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Occupy Wall Street, Act II: Go local

With many encampments razed or in jeopardy, Occupy Wall Street needs a second act. For now, many activists are settling on issues of concern to local residents. Will that weaken the movement, or strengthen it?

By Staff writer / December 5, 2011

Participants in Occupy Miami, part of the Occupy Wall Street movement, pitched tents in a park by government buildings downtown. Unlike Occupiers further north, they won’t have to contend with freezing weather.

Melanie Stetson Freeman/Staff

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Los Angeles

As their encampments are razed, or as their tent cities dwindle with the onset of cold weather, the "Occupy Wall Street" movement – now almost three months old – needs a second act. And organizers of this grass-roots movement, which asserts that "the 99 percent" of Americans who are not Wall Street bankers, hotel chain heiresses, or real estate titans are getting a raw deal these days, appear to have lit upon an answer, for now: Go local.

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So it is that the Occupiers in Knoxville, Tenn., plan to start occupying foreclosed homes, to dramatize banks' actions. In Detroit, protesters are collecting provisions for the city's neediest. And in Los Angeles, Occupy activists are readying for a Dec. 12 action to close the Port of Los Angeles for a day – part of a larger call for port closings from Tacoma, Wash., to San Diego to protest perceived union-busting tactics against organized longshore workers.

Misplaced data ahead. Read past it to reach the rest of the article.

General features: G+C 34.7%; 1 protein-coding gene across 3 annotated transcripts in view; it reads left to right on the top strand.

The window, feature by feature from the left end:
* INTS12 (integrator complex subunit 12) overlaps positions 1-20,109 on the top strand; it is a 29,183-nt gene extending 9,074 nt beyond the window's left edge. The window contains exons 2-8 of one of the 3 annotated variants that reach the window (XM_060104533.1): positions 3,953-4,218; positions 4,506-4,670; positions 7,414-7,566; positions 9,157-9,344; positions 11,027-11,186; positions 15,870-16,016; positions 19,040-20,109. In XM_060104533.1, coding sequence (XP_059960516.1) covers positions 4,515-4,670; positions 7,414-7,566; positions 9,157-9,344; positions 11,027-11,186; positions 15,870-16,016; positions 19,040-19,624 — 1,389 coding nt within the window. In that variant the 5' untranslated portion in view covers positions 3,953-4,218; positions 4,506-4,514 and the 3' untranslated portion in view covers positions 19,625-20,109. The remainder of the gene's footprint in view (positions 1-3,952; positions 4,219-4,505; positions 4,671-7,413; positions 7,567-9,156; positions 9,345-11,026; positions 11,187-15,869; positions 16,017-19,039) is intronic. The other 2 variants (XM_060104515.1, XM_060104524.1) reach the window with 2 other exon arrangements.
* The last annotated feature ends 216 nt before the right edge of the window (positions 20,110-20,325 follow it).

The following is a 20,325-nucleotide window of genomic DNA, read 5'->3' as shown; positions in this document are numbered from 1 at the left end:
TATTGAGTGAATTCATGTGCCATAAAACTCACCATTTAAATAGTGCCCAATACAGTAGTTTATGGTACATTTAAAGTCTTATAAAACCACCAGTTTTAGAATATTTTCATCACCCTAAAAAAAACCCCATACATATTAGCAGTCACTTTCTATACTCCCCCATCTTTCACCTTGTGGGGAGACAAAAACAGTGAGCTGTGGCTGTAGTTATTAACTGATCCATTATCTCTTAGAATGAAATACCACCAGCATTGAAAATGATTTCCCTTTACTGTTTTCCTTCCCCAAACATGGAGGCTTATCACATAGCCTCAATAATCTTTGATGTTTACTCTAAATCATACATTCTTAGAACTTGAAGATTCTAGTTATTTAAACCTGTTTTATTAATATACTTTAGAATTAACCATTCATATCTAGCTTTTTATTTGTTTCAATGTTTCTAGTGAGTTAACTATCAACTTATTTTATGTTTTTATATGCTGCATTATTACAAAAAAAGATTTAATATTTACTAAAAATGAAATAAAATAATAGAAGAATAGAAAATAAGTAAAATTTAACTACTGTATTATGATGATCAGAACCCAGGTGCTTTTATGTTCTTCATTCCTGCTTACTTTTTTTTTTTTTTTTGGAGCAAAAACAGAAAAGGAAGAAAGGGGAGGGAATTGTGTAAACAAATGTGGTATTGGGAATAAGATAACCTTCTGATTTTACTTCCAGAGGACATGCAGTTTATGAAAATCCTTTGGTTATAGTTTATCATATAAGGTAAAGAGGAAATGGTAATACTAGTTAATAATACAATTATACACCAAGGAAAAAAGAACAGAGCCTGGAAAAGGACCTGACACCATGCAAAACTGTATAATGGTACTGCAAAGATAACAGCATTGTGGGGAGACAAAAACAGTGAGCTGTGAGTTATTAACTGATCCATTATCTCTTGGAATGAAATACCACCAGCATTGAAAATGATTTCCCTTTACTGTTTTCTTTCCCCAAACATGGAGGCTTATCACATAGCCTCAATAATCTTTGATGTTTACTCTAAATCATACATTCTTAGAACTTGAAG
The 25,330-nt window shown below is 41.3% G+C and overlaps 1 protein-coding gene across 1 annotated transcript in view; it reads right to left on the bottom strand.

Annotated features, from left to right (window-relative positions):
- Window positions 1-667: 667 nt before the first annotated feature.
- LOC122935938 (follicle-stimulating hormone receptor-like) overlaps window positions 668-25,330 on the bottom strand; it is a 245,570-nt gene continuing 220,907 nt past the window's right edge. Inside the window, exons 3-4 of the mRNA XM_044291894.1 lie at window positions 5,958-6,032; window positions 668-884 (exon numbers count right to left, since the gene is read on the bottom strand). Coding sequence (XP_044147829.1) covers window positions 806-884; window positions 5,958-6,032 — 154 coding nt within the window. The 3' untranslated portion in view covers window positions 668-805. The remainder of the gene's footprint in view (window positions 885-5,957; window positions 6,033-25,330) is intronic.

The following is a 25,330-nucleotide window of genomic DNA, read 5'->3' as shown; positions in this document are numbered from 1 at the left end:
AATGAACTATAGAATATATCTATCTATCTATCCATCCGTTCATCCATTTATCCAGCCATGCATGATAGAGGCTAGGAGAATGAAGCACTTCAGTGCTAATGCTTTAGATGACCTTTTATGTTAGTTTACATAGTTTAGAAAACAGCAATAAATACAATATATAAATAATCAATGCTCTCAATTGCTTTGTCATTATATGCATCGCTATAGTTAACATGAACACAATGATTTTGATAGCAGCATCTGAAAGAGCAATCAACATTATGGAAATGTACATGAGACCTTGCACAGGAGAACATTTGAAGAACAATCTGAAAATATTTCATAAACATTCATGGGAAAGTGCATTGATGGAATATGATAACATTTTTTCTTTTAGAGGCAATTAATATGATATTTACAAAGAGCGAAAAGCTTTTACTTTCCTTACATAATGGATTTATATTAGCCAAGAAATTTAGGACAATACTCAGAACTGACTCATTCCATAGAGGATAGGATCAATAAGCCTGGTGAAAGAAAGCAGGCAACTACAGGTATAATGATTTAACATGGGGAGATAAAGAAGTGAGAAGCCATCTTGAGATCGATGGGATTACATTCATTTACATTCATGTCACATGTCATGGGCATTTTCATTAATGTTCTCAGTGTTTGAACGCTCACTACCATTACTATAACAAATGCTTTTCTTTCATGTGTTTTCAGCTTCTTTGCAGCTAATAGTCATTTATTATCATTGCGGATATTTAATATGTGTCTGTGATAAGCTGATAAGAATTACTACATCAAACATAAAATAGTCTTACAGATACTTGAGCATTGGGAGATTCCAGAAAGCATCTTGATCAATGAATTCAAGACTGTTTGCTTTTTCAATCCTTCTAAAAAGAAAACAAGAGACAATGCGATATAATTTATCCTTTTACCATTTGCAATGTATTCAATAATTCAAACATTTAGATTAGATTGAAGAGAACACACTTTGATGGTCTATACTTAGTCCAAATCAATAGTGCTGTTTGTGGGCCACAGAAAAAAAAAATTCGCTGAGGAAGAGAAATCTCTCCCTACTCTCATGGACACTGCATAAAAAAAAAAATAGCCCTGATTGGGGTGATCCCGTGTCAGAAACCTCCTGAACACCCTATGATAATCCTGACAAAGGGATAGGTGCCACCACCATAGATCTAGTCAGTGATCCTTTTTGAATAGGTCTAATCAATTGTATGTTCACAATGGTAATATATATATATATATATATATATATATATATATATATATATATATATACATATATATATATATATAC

The question is whether Occupy forces are scattering their fire in so many directions that the movement will inevitably fragment and dissolve, or whether they will grow in strength and accomplishments by proving former House Speaker "Tip" O'Neill's famous pronouncement that, in the end, "all politics is local."

Until lately, the movement has been largely about occupying ground in the name of the 99 percent – and trying to hold that ground in the face of city and police intervention. Since Sept. 17, when the first Occupiers settled in on Wall Street in New York, thousands of protesters have been arrested in cities across the United States (usually for refusing to obey police orders or for resisting arrest). The Occupy movement has been a way for people to rise up and vent their frustrations, but critics fault it for being unwilling or unable to devise a national action plan around something concrete, such as backing the Democrats' push to raise taxes on millionaires or proposing a constitutional amendment to limit special-interest money in political campaigns.

But that is as it should be, say those involved with the movement as well as its close observers.

"The question of engaging with local issues brings inherent challenges to the Occupy movement, but it is also the only way it can really move forward," says George Ciccariello-Maher, a political theorist and assistant professor at Drexel University in Philadelphia, a city where police cleared an Occupy encampment on Nov. 30. The alternative is to remain on the level of macroeconomic analysis and national issues – and to jump into national electoral politics or lobbying. At this point in the movement's development, he says, those approaches would be difficult to sustain.

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